I've only discovered Gumtree in the last two years and it has some significant benefits over eBay. Firstly, it's free to post an advert and you deal directly with the seller for payment, so there's no fees to pay.   You can search by your area so you only pull up local sellers.  All posts are open to negotiation as well so you can often get a really good bargain.  People often post to Gumtree in order to sell something quickly for cash so it's always worth a look.


The title of this post certainly applies to Freecycle.  This site, like Gumtree, is town specific.  It's constantly updated and always worth a look - you never know what people will tire of and simply can't be bothered with the aggravation of selling.  Personally, I've found it really useful when we move house as you can list an item from your mobile and someone will collect it within the hour.  Particularly useful when having a clear out when your husband isn't there - Joe made me hang on to the fake Christmas tree for years.  Two minutes on Freecycle and they'd picked it up and it's real trees all the way from now on!  He didn't even need to know.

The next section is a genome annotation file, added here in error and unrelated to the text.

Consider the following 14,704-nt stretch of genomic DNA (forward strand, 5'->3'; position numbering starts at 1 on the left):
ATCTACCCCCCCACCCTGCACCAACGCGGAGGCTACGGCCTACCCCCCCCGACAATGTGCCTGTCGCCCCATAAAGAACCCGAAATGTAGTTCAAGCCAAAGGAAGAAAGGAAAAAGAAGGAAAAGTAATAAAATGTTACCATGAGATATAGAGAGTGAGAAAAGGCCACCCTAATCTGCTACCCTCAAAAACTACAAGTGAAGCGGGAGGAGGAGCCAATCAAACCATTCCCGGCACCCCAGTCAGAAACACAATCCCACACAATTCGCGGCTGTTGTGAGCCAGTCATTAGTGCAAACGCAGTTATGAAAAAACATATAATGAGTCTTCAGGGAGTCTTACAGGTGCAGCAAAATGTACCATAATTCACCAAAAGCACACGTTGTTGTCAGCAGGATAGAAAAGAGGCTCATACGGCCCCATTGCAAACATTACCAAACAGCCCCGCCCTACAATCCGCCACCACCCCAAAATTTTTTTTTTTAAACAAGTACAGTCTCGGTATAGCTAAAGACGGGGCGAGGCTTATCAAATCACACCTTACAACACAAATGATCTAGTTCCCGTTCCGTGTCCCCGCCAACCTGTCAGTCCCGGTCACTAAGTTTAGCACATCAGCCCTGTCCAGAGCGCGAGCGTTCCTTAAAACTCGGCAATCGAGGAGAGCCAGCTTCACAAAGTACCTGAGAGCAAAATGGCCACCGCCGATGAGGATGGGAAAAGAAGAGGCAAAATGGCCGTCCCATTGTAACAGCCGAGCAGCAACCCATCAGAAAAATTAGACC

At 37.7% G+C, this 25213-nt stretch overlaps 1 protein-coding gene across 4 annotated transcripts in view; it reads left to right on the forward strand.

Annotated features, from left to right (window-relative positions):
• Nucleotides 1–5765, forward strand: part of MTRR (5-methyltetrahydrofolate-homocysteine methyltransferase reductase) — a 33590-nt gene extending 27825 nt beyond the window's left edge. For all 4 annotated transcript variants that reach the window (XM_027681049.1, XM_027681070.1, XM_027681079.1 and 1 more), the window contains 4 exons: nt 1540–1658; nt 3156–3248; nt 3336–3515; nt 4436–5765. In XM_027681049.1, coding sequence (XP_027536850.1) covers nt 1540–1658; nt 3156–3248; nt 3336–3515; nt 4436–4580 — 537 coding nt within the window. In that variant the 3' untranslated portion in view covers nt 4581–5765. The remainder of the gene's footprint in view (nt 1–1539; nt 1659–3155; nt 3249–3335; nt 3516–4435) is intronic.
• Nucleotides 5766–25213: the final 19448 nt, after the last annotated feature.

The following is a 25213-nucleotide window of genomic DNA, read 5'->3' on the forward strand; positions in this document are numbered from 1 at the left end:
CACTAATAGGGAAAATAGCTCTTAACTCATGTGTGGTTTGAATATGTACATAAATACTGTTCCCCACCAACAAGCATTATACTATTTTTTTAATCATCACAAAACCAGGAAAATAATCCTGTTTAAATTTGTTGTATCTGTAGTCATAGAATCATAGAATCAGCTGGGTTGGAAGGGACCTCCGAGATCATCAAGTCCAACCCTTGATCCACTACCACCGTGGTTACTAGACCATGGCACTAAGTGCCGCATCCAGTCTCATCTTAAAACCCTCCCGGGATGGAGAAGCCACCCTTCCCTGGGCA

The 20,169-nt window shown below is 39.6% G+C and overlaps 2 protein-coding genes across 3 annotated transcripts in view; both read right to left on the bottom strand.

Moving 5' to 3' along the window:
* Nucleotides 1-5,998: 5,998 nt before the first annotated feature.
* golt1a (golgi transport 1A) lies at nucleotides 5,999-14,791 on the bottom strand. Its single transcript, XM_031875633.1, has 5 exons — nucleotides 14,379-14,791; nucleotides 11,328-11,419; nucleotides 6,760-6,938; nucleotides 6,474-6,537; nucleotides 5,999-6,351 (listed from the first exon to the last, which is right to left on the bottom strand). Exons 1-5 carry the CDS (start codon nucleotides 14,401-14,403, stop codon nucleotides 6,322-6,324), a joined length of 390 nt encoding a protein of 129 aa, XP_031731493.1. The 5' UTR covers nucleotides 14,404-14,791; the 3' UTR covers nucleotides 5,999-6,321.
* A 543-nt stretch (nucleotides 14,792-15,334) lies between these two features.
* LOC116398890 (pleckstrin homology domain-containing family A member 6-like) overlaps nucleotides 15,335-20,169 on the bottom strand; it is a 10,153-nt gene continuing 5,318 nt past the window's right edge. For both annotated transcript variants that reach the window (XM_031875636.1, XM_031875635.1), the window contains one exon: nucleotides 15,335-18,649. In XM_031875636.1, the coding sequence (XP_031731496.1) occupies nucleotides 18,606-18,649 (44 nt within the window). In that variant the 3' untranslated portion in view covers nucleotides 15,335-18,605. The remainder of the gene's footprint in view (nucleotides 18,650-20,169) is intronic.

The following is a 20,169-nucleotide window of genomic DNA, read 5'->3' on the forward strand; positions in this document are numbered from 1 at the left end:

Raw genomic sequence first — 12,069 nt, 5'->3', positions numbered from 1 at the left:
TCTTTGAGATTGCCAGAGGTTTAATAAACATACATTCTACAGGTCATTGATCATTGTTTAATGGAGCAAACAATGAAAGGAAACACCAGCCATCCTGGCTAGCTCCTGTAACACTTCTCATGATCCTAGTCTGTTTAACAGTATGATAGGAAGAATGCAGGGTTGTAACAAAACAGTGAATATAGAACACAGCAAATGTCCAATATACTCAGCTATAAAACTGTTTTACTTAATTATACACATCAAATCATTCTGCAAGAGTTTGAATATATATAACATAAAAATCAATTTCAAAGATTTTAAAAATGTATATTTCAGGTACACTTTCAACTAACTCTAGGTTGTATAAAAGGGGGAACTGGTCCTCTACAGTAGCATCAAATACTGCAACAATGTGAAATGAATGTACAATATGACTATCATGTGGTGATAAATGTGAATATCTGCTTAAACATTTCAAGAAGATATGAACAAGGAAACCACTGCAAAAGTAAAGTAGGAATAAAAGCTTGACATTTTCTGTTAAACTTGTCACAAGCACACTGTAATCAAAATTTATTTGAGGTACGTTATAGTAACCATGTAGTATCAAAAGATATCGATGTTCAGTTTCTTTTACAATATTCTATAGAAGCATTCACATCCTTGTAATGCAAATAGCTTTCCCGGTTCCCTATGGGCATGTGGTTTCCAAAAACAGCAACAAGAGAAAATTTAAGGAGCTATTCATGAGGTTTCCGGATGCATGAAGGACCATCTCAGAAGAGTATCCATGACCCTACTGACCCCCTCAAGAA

Charity Shops

I absolutely adore charity shops.  My shop partner, Karen, and I spend many happy hours doing charity shop trawls and always come back with something fab.   Obviously you have to be careful that you don't overdo it and be up for the next series of Storage Hoarders.  My collection of small vintage glasses is totally out of control to the point that I have had to buy a display cabinet from another charity shop to put them in.  China and glassware are the best buys, check the bases and know your makers marks.  I recently bought a Sylvac plant pot for £4, beautifully made and classic retro design.  Always check out the fabric too, my favourite recent purchase was a huge crochet knitted folk blanket for £3.